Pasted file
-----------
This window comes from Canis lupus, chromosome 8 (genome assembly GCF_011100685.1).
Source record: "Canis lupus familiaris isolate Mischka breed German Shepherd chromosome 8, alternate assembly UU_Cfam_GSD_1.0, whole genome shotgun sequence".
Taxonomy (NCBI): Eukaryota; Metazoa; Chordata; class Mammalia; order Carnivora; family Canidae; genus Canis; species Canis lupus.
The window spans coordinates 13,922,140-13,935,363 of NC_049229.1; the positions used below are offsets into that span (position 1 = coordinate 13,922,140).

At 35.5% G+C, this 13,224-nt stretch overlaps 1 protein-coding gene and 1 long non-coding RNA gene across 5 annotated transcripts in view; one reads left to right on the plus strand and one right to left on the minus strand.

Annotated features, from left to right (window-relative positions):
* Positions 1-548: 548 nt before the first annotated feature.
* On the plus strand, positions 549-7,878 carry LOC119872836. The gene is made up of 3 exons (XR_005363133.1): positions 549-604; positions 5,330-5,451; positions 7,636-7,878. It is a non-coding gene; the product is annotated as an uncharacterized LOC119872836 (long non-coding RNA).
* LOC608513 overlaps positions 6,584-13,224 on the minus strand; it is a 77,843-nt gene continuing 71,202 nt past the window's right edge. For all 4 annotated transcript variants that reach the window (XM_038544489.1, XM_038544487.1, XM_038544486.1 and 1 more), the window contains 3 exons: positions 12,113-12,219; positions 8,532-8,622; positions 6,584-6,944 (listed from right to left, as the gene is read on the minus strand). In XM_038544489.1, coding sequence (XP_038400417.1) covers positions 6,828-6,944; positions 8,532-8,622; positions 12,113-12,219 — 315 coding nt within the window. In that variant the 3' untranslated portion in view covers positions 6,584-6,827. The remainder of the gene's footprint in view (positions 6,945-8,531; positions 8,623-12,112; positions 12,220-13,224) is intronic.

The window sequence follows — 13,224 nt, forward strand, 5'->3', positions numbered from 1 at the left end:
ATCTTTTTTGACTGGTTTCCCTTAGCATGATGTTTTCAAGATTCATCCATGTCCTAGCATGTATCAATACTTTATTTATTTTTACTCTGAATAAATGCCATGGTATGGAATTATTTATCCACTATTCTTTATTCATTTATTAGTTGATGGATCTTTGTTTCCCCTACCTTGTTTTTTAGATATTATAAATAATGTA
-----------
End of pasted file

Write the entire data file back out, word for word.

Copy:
This window comes from Canis lupus, chromosome 8 (genome assembly GCF_011100685.1).
Source record: "Canis lupus familiaris isolate Mischka breed German Shepherd chromosome 8, alternate assembly UU_Cfam_GSD_1.0, whole genome shotgun sequence".
Taxonomy (NCBI): Eukaryota; Metazoa; Chordata; class Mammalia; order Carnivora; family Canidae; genus Canis; species Canis lupus.
The window spans coordinates 13,922,140-13,935,363 of NC_049229.1; the positions used below are offsets into that span (position 1 = coordinate 13,922,140).

At 35.5% G+C, this 13,224-nt stretch overlaps 1 protein-coding gene and 1 long non-coding RNA gene across 5 annotated transcripts in view; one reads left to right on the plus strand and one right to left on the minus strand.

Annotated features, from left to right (window-relative positions):
* Positions 1-548: 548 nt before the first annotated feature.
* On the plus strand, positions 549-7,878 carry LOC119872836. The gene is made up of 3 exons (XR_005363133.1): positions 549-604; positions 5,330-5,451; positions 7,636-7,878. It is a non-coding gene; the product is annotated as an uncharacterized LOC119872836 (long non-coding RNA).
* LOC608513 overlaps positions 6,584-13,224 on the minus strand; it is a 77,843-nt gene continuing 71,202 nt past the window's right edge. For all 4 annotated transcript variants that reach the window (XM_038544489.1, XM_038544487.1, XM_038544486.1 and 1 more), the window contains 3 exons: positions 12,113-12,219; positions 8,532-8,622; positions 6,584-6,944 (listed from right to left, as the gene is read on the minus strand). In XM_038544489.1, coding sequence (XP_038400417.1) covers positions 6,828-6,944; positions 8,532-8,622; positions 12,113-12,219 — 315 coding nt within the window. In that variant the 3' untranslated portion in view covers positions 6,584-6,827. The remainder of the gene's footprint in view (positions 6,945-8,531; positions 8,623-12,112; positions 12,220-13,224) is intronic.

The window sequence follows — 13,224 nt, forward strand, 5'->3', positions numbered from 1 at the left end:
ATCTTTTTTGACTGGTTTCCCTTAGCATGATGTTTTCAAGATTCATCCATGTCCTAGCATGTATCAATACTTTATTTATTTTTACTCTGAATAAATGCCATGGTATGGAATTATTTATCCACTATTCTTTATTCATTTATTAGTTGATGGATCTTTGTTTCCCCTACCTTGTTTTTTAGATATTATAAATAATGTA